Kelsey Brunner, Deseret News
FILE - Desiree Hennessy cries during her speech about her son suffering during a press conference held by the supporters and legislators of the Utah Patients Coalition 2018 medical cannabis initiative campaign at Utah State Capitol Building in Salt Lake City on Monday, June 26, 2017. Hennessy's son, Hestevan, has Cerebral Palsy and she is standing behind this initiative to find a treatment option that helps with his chronic pain and seizure disorder. The Utah Patients Coalition medical marijuana campaign filed a motion in court Monday seeking to intervene in a lawsuit that the ballot initiative's opponents have filed against Utah Lt. Gov. Spencer Cox.

SALT LAKE CITY — The Utah Patients Coalition medical marijuana campaign filed a motion in court Monday seeking to intervene in a lawsuit that the ballot initiative's opponents have filed against Utah Lt. Gov. Spencer Cox.

The initiative campaign is not currently listed as a party in that case, which was filedFriday by Drug Safe Utah, a political issues committee formed in April in opposition to the medical marijuana proposal.

The Utah Patients Coalition is arguing it deserves official standing in the lawsuit, saying in its motion that "neither named party can adequately protect (the campaign's) interest because both plaintiffs and defendants are publicly opposed to the initiative."

The motion is referring to Cox's public political opposition to what is in the initiative, though in August 2017 his office granted approval to the campaign to begin signature gathering after determining it met basic state standards that say an initiative may not be "nonsensical or patently unconstitutional."

"The initiative's survival is at stake in this case and as a practical matter (Utah Patients Coalition) cannot protect its interest without intervention," the motion claims.

Drug Safe Utah's lawsuit in 3rd District Court asks that Cox be prohibited from certifying the medical marijuana initiative for the November ballot, claiming that doing so would violate the Utah and United States constitutions.

"(The initiative) would legalize the drug known as marijuana or cannabis, which is a Schedule I controlled substance under federal law," Drug Safe Utah's complaint says. "On its face, the initiative clashes with governing federal law and, therefore, places the state in violation of the U.S. Constitution's Supremacy Clause, which makes federal law the 'supreme law of the land.'"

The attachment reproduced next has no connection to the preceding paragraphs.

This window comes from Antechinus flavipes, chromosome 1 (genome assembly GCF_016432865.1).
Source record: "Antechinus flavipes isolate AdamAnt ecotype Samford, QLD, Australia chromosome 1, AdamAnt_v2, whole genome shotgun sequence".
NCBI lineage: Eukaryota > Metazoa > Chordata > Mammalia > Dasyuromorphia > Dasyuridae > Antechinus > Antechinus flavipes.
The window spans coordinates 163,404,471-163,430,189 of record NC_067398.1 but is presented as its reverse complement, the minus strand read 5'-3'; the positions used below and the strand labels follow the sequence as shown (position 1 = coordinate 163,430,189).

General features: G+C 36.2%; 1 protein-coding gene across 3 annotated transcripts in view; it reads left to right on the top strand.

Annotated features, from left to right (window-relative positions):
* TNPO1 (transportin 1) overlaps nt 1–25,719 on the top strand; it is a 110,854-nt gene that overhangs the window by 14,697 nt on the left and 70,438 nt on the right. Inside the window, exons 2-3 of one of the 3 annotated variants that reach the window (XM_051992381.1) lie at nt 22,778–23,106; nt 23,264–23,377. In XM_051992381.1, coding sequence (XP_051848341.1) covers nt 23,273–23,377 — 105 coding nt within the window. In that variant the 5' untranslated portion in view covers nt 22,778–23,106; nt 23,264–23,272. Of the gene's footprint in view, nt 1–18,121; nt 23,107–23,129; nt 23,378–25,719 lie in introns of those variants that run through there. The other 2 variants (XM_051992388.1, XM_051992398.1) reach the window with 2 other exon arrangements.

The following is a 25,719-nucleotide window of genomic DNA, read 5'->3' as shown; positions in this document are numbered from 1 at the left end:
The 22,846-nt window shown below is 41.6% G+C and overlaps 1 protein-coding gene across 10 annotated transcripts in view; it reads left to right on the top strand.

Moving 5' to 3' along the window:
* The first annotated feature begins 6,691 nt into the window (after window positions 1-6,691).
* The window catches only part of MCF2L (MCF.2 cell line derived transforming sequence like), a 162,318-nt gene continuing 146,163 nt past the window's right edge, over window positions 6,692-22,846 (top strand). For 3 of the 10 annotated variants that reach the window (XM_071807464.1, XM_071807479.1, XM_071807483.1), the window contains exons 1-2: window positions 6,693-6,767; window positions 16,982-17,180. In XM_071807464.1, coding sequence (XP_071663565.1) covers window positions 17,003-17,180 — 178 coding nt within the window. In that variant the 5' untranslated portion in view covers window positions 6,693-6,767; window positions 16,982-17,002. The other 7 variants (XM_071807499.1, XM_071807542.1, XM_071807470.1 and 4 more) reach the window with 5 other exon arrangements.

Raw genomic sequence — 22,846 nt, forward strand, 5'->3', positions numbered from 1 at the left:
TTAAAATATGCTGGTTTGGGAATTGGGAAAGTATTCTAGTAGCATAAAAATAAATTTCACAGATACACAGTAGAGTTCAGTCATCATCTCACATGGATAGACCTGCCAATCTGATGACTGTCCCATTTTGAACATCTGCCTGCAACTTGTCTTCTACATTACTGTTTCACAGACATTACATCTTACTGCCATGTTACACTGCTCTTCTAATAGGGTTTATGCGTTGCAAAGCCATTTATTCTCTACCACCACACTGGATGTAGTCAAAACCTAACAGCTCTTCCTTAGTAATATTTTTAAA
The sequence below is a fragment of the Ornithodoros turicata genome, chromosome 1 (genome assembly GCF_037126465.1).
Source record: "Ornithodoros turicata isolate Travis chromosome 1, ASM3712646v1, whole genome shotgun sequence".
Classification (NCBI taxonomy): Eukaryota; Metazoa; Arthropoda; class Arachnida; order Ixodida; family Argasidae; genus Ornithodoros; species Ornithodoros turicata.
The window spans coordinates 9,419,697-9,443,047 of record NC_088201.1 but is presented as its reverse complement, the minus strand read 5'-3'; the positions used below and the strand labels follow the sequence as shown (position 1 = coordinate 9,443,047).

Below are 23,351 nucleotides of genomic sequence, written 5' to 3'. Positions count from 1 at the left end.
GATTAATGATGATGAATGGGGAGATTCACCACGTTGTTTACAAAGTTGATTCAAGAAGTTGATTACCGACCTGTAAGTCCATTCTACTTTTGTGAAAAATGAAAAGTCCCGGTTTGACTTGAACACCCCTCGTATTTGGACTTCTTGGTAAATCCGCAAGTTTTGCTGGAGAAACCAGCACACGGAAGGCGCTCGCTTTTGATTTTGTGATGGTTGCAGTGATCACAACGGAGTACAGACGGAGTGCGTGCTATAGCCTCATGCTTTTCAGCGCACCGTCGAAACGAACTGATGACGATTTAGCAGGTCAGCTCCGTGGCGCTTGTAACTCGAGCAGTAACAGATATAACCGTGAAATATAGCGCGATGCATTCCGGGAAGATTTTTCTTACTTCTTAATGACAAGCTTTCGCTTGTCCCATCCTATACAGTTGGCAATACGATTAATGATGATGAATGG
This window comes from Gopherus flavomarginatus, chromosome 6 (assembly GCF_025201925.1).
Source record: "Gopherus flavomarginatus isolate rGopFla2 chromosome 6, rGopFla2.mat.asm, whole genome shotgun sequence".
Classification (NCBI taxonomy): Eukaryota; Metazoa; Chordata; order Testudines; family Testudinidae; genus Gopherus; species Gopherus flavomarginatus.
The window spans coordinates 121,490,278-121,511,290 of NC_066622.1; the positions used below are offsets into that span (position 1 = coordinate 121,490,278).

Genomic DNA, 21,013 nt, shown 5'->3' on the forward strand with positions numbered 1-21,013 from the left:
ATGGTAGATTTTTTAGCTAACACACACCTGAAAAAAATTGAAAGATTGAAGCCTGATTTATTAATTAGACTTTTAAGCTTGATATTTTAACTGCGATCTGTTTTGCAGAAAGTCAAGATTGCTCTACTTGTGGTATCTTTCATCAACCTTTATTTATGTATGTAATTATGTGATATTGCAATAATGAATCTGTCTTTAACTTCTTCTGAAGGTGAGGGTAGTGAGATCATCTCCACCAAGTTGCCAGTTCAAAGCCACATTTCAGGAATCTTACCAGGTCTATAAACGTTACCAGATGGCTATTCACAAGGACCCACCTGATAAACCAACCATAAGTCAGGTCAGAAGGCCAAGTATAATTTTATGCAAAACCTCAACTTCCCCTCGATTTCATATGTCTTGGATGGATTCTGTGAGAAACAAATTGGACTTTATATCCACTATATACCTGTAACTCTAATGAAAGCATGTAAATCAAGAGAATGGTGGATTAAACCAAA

The lawsuit claims that "legalizing whole-plant marijuana in any form — even for 'medicinal' purposes — would undoubtedly increase its use among Utahns, especially young Utahns."

"In so doing, such legalization would leave in its wake an ocean of human lives shattered by addiction, and a mountain of additional costs to be borne by Utah's taxpayers and families."

The lawsuit indicates the Drug Safe Utah political issues committee is doing the legal bidding of the Coalition for a Safe and Healthy Utah nonprofit, whose members include the Utah Medical Association, Utah Eagle Forum, Sutherland Institute and Utah Chiefs of Police, among others.

The Utah Medical Association and Utah Eagle Forum are formally listed in state political issues committee records as organizations represented by Drug Safe Utah.

DJ Schanz, director of the Utah Patients Coalition, said in a statement Monday that the campaign filed its motion so it can "assist the lieutenant governor in helping the judge to see why this lawsuit should not undermine the ability of Utahns to vote on this issue."

"While our opponents want to debate in the courtroom with a single judge deciding the fate of medical cannabis, we look forward to an active debate in the court of public opinion where all Utahns can have a say,” Schanz said.

He also called Drug Safe Utah's lawsuit "frivolous."

“Having failed to remove enough signatures to stop our progress — and after engaging in deceptive tactics to persuade petition signers to rescind their support — the opposition has now filed a frivolous lawsuit,” he said.

Cox's office said Friday it would not comment on the suit.

Geoffrey Fattah, spokesman for the state courts system, tweeted Monday that the next hearing in the case will happen at the end of next week, which he said was at the "request of counsel for plaintiffs."

The lawsuit is the latest development in a legal tussle over the initiative by its supporters and detractors.

Earlier this month, Drug Safe Utah filed a formal complaint with the state elections office, claiming a Utah Patients Coalition representative offered money in exchange for possession of initiative petition signature removal forms that had been collected from voters but not yet submitted.

Days later, the Utah Patients Coalition published a letter it had addressed to Drug Safe Utah warning that a lawsuit was being considered in light of "your effort to fraudulently obtain the withdrawal of signature from the … petition."

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The campaign cited videos of signature removal canvassers' presentations they have called wilfully deceptive, as well as a controversial flyer containing canvasser instructions that Drug Safe Utah later renounced.

Drug Safe Utah has also cried foul over confusion as to whether the deadline was May 14 or May 15 for submitting initiative petition signature removal forms, and has argued that the elections officials should honor the May 15 deadline listed on the state-issued forms used by voters.

State Elections Director Justin Lee said the Utah Attorney General's Office is reviewing what happens to signature removals turned in May 15.